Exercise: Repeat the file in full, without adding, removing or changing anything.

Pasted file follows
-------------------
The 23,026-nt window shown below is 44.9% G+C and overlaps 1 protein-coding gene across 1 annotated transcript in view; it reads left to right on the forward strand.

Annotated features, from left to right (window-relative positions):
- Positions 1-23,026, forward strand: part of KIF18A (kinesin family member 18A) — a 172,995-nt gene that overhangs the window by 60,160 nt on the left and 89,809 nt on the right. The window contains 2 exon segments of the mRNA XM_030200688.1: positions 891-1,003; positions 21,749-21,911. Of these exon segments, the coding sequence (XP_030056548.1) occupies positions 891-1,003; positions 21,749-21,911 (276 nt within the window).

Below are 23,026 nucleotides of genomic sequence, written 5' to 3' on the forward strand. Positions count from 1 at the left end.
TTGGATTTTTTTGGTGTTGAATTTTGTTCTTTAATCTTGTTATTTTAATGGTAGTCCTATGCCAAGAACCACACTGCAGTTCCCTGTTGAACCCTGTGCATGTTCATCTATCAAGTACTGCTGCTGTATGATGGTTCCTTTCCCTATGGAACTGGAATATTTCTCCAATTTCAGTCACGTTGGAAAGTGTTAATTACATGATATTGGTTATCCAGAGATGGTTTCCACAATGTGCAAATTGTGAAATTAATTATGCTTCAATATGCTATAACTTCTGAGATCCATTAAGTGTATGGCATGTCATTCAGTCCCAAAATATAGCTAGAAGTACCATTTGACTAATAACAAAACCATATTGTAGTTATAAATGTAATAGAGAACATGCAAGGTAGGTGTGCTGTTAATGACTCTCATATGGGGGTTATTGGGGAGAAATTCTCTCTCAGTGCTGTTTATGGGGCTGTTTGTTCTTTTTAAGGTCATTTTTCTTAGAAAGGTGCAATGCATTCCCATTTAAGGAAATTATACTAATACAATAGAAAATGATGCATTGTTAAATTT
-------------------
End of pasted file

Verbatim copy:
The 23,026-nt window shown below is 44.9% G+C and overlaps 1 protein-coding gene across 1 annotated transcript in view; it reads left to right on the forward strand.

Annotated features, from left to right (window-relative positions):
- Positions 1-23,026, forward strand: part of KIF18A (kinesin family member 18A) — a 172,995-nt gene that overhangs the window by 60,160 nt on the left and 89,809 nt on the right. The window contains 2 exon segments of the mRNA XM_030200688.1: positions 891-1,003; positions 21,749-21,911. Of these exon segments, the coding sequence (XP_030056548.1) occupies positions 891-1,003; positions 21,749-21,911 (276 nt within the window).

Below are 23,026 nucleotides of genomic sequence, written 5' to 3' on the forward strand. Positions count from 1 at the left end.
TTGGATTTTTTTGGTGTTGAATTTTGTTCTTTAATCTTGTTATTTTAATGGTAGTCCTATGCCAAGAACCACACTGCAGTTCCCTGTTGAACCCTGTGCATGTTCATCTATCAAGTACTGCTGCTGTATGATGGTTCCTTTCCCTATGGAACTGGAATATTTCTCCAATTTCAGTCACGTTGGAAAGTGTTAATTACATGATATTGGTTATCCAGAGATGGTTTCCACAATGTGCAAATTGTGAAATTAATTATGCTTCAATATGCTATAACTTCTGAGATCCATTAAGTGTATGGCATGTCATTCAGTCCCAAAATATAGCTAGAAGTACCATTTGACTAATAACAAAACCATATTGTAGTTATAAATGTAATAGAGAACATGCAAGGTAGGTGTGCTGTTAATGACTCTCATATGGGGGTTATTGGGGAGAAATTCTCTCTCAGTGCTGTTTATGGGGCTGTTTGTTCTTTTTAAGGTCATTTTTCTTAGAAAGGTGCAATGCATTCCCATTTAAGGAAATTATACTAATACAATAGAAAATGATGCATTGTTAAATTT